In a week in which scientists successfully actualized teleportation and Trump found himself mired in a Russian influenced campaign scandal, it may have been difficult to wade through the news stories to find the notable documentary related stories (light as they may be this week). Most noteworthy are the 2017 Emmy Awards nominations, which include AMANDA KNOX, THE BEATLES: EIGHT DAYS A WEEK – THE TOURING YEARS and 13TH among those in the running for Outstanding Documentary Or Nonfiction Special, and O.J.: MADE IN AMERICA, OKLAHOMA CITY and THE WHITE HELMETS up for an award for Exceptional Merit In Documentary Filmmaking.
Looking at the festival circuit, Basil Tsiokos noted that the 34th Jerusalem Film Festival is now in full swing (with a fascinating selection of docs in competition), while both the Melbourne International Film Festival and the Locarno Festival have announced their programs. More immediately relevant, today PBS is launching its 6th Annual PBS Online Film Festival where 25 films, including POV’s OUR VOICES ARE RARELY HEARD are available to stream through July 28th.
Though festival lineup announcements bring new feature length titles to the fore, PBS’s newly revealed fall lineup includes Ken Burns and Lynn Novick’s 18-hour, 10-part series, THE VIETNAM WAR, which will have its world premiere on Sundays through Thursdays beginning September 17th. Other notable fall inclusions are Michael Collins’ ALMOST SUNRISE (which Glenn Kenny warmly wrote about at RogerEbert.com this week) and John Scheinfeld’s CHASING TRANE.
This past week has put me, and likely many of you, through the emotional ringer. With multiple police shootings of unarmed black Americans (be sure to read Jude Dry‘s IndieWire piece on “How Black Lives Matter Created The Accidental Documentarians” and Sam Adams‘ follow-up “These Are the Documentaries We Need to See”), the atrocities of police assassinations, and Abbas Kiarostami’s untimely death at the uncaring hands of cancer, it’s been a pretty horrendous week. So, let’s begin with a lineup of therapeutic, moving memorial pieces to the Iranian master, beginning with a pair of remembrances at IndieWire from fellow filmmakers Jafar Panahi and Ramin Bahrani, as well as admiring Sight & Sound critics Geoff Andrews and Ehsan Khoshbakht. The New Yorker’s Richard Brody contributed to the chorus of praise and respect, as did Tina Hassannia at The Globe and Mail, and Peter Bradshaw of The Guardian.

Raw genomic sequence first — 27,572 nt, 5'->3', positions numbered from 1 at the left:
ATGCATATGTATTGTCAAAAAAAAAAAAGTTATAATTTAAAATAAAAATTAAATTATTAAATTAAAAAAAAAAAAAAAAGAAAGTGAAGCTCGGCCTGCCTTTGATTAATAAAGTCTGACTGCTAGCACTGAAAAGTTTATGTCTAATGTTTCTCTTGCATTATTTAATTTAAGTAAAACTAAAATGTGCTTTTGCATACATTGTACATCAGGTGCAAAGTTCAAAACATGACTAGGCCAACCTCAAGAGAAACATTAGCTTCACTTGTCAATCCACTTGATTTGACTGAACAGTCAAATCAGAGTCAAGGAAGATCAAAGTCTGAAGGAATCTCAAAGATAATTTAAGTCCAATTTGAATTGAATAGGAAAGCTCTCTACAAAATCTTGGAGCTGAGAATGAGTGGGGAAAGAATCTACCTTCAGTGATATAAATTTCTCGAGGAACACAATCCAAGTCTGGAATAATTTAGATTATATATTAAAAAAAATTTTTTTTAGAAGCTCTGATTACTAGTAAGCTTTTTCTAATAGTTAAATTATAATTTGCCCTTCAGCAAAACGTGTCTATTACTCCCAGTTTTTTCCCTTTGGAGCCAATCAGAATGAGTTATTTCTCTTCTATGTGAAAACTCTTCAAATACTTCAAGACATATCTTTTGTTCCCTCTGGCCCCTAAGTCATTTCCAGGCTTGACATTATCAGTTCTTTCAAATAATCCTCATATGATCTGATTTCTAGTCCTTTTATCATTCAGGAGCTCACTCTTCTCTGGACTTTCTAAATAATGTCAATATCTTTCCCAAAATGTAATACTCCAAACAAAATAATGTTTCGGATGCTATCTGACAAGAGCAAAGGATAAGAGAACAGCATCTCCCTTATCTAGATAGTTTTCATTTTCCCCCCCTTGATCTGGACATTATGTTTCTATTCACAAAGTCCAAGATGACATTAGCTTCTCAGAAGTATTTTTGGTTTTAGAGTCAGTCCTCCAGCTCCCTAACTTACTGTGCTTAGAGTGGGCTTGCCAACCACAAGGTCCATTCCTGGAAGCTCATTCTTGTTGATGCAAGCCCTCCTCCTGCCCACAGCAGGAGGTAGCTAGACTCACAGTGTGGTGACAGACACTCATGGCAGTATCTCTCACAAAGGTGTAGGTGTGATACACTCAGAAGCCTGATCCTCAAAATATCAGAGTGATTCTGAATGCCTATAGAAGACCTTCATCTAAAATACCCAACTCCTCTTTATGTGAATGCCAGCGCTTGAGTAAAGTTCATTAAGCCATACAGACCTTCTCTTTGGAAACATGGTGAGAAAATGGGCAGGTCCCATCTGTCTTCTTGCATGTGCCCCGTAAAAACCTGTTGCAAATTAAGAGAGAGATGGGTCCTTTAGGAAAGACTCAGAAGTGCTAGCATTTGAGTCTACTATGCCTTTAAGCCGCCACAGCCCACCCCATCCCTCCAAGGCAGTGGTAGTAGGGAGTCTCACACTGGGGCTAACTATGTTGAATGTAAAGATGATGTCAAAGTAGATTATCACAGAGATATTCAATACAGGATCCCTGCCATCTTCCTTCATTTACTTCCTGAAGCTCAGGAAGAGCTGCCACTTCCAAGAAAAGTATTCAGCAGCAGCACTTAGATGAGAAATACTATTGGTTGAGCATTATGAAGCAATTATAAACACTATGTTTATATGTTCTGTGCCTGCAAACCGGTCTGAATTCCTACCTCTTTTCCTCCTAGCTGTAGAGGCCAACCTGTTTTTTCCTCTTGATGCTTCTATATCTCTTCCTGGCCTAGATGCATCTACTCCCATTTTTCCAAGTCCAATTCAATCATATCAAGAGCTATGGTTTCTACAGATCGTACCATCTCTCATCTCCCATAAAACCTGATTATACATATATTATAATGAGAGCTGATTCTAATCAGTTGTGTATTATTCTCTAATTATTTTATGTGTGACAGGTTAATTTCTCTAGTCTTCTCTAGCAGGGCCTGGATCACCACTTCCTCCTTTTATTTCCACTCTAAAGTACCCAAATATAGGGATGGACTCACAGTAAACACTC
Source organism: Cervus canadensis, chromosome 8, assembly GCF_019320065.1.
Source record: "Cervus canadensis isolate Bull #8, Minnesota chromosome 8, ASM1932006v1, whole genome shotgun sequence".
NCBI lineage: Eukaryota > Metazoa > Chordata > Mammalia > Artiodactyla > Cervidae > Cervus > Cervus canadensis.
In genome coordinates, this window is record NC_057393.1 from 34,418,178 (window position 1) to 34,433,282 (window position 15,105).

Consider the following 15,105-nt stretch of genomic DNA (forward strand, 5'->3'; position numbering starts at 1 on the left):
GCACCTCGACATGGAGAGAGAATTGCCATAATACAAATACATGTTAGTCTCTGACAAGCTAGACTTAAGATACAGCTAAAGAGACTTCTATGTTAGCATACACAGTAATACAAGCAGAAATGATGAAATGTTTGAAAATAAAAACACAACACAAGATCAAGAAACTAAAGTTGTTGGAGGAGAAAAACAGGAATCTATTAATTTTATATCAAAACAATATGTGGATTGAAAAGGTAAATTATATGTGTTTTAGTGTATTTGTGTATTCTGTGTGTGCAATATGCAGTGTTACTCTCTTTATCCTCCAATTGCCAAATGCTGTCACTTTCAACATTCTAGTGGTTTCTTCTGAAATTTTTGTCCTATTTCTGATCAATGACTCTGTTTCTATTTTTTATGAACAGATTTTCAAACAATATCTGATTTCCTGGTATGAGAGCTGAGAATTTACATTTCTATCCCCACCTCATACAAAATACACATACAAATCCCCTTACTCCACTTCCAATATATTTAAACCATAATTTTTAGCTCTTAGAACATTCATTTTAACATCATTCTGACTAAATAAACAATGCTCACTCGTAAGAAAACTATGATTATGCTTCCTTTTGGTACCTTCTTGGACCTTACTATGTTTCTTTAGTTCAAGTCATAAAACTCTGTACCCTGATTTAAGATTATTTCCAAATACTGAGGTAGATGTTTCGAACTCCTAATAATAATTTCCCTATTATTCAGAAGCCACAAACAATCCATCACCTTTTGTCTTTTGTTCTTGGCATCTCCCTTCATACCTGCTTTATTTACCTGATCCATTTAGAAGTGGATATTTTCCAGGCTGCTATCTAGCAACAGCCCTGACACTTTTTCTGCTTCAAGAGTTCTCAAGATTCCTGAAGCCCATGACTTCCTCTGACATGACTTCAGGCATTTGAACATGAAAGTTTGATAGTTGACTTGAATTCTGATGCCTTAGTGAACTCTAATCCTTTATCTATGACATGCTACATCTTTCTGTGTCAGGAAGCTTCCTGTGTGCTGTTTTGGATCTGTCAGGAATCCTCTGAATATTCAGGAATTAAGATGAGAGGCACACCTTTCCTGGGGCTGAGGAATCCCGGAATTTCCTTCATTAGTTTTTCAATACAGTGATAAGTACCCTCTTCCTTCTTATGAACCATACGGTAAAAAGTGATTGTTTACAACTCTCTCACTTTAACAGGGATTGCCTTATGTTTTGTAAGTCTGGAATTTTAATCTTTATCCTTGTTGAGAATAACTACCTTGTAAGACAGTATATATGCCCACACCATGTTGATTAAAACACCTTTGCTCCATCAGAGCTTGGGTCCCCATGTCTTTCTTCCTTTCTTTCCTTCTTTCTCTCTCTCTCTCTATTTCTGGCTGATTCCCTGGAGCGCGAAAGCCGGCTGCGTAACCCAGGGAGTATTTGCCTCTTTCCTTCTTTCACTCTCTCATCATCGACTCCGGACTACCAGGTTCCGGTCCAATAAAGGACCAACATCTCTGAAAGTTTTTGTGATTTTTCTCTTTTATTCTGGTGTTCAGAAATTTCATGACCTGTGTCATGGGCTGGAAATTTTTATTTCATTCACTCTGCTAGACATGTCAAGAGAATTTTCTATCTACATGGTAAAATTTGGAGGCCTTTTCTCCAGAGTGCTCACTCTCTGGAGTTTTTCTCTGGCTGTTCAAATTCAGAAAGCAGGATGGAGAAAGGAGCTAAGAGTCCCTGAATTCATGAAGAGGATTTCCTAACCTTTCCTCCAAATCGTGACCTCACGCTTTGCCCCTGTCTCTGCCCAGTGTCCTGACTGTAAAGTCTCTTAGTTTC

Even outside the context of the greater cultural situation, race and sex surfaced as a hot topic this week, headlined by a piece that appeared in the Los Angeles Times by Rebecca Keegan on “Why the second movie is the biggest hurdle to becoming a filmmaker — especially for women and minorities.” On the brighter side of things, IndieWire’s Michael Nordine reported that London’s National Film and Television School has launched a series of new initiatives to foster female directors, while Screen Daily’s Michael Rosser broke the news that female directors sweep the East End Film Festival awards, including Rokhsareh Ghaem Maghami who won the award for Best Documentary for SONITA.
In other festival news, Basil Tsiokos laid out the doc offerings of both LA’s Outfest and the 33rd Jerusalem Film Festival at What (not) To Doc, while Stephen A. Russell selected his top picks of the Melbourne Documentary Film Festival at SBS. Looking back at the Sheffield Doc/Fest, Ben Nicholson wrote at length in Sight & Sound about the wide variety of films to be found this year. And also in Sight & Sound, filmmakers Penny Woolcock and Ross McElwee discussed their distaste for film festival going. And for doc filmmakers, this week is the final week DOC NYC is accepting submissions for this year’s edition – due date is Friday, July 15th.